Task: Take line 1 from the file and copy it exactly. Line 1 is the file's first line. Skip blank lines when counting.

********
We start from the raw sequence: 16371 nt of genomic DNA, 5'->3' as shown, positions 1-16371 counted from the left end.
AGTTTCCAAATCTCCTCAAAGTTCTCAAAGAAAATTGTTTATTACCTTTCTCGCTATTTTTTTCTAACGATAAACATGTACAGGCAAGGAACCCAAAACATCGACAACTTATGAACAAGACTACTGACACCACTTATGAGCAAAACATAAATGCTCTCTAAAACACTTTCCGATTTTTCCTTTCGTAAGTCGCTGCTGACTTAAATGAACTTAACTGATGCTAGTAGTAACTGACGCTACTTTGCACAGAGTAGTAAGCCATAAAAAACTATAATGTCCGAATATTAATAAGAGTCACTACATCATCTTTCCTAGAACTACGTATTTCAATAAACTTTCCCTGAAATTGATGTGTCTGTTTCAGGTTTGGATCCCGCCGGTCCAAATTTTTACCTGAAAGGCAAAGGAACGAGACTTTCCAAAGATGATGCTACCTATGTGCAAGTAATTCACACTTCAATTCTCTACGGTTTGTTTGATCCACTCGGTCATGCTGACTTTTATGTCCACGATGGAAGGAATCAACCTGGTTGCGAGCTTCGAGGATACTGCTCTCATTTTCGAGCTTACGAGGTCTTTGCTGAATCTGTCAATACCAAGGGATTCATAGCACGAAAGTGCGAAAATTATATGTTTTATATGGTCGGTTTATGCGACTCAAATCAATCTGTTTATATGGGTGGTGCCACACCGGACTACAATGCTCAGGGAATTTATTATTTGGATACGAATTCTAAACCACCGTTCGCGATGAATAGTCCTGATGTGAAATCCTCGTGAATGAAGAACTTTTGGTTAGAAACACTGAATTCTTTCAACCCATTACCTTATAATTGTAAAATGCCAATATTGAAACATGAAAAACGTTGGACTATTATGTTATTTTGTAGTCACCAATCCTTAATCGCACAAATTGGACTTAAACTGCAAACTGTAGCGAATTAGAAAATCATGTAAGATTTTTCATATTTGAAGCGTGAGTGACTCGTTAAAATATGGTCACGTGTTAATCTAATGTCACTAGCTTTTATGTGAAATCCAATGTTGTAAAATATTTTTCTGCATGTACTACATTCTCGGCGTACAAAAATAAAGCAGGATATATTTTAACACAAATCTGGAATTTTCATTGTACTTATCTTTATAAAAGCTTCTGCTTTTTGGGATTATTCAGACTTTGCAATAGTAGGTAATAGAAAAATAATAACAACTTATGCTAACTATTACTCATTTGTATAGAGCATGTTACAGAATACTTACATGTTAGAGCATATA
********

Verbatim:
We start from the raw sequence: 16371 nt of genomic DNA, 5'->3' as shown, positions 1-16371 counted from the left end.